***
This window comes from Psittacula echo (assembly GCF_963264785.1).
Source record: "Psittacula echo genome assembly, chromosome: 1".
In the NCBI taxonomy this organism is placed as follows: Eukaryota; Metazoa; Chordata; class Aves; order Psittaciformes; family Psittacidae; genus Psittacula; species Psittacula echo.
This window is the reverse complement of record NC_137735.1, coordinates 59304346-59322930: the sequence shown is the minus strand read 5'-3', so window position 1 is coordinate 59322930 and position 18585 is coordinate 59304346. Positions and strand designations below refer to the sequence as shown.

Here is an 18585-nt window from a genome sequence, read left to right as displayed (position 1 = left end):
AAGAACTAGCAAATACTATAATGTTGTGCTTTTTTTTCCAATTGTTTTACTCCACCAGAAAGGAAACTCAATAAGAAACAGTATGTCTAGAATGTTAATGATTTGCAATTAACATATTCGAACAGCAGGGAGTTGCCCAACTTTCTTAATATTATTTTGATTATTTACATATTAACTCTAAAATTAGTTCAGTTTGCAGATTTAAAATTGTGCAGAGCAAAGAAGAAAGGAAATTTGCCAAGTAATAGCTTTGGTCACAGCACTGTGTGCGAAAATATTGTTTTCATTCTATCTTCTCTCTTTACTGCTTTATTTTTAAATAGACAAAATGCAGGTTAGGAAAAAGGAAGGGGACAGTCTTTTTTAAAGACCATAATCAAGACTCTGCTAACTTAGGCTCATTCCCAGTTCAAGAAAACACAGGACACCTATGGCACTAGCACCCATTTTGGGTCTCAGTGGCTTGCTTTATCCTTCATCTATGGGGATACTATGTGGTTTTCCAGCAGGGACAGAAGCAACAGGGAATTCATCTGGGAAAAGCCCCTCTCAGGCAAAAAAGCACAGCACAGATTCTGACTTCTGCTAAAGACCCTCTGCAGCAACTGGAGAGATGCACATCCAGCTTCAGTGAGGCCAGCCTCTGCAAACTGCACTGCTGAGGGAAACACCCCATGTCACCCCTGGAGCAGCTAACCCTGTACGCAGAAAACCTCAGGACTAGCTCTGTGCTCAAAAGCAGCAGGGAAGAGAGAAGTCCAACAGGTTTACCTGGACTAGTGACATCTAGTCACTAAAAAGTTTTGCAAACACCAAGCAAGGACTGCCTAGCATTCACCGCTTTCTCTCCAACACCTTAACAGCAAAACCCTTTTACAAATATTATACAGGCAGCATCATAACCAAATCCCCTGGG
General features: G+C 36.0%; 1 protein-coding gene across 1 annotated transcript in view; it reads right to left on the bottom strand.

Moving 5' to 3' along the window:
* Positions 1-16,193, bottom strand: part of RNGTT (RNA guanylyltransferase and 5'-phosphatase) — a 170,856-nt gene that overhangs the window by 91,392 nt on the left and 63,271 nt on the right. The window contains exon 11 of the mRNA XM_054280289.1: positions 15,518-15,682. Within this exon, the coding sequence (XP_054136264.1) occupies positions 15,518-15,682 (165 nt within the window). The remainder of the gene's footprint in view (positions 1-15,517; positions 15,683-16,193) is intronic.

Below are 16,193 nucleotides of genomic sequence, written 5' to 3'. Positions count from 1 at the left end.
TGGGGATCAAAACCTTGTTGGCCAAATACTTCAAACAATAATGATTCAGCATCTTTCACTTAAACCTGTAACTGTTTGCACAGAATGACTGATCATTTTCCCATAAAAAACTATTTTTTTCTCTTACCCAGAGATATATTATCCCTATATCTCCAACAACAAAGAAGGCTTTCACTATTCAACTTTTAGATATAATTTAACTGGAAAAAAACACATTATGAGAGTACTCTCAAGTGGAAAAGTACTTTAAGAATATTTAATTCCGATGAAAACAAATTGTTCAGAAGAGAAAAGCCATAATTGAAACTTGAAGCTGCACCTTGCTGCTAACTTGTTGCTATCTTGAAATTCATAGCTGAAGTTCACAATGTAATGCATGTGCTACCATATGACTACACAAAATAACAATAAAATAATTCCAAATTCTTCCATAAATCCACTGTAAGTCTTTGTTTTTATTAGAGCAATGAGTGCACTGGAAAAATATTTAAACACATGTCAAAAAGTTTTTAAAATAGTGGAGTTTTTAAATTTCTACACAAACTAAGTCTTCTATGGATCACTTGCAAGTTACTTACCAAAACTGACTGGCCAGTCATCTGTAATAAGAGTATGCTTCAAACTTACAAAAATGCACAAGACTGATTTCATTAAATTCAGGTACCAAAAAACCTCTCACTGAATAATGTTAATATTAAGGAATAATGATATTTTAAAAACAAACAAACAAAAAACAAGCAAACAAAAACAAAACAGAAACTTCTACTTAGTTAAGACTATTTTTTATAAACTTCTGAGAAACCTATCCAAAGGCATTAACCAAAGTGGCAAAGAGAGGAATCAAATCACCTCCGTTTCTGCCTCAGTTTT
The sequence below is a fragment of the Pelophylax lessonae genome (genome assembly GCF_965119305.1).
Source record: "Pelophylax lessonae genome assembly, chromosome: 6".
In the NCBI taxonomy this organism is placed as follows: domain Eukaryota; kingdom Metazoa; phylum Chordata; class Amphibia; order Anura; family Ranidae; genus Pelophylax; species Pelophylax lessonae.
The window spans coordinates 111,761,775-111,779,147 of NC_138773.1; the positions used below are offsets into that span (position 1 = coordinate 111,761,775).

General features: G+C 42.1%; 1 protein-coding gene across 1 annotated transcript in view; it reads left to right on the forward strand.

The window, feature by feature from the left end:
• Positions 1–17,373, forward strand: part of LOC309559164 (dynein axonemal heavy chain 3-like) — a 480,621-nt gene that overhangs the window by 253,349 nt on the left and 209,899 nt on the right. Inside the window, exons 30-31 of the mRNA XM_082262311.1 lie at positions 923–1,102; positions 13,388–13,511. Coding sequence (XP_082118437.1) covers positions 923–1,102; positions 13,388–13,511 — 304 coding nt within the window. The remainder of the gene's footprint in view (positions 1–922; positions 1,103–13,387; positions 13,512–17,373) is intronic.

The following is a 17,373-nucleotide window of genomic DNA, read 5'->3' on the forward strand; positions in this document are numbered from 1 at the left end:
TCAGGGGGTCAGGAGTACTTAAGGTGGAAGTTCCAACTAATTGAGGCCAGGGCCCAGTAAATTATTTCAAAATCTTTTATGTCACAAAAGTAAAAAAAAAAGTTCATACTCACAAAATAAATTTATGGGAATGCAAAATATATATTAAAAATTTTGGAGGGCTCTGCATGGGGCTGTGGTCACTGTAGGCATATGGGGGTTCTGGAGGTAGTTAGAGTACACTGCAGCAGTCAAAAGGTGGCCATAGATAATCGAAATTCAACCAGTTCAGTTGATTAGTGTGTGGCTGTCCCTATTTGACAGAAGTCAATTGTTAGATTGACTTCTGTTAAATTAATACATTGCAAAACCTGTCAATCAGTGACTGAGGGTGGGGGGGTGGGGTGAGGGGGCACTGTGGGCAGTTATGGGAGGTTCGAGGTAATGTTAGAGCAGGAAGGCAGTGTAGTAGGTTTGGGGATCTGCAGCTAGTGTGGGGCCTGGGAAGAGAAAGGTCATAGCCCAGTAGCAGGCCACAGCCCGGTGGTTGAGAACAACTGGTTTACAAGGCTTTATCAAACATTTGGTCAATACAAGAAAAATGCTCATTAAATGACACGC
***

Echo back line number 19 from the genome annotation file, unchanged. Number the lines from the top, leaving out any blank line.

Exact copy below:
The following is a 17,373-nucleotide window of genomic DNA, read 5'->3' on the forward strand; positions in this document are numbered from 1 at the left end: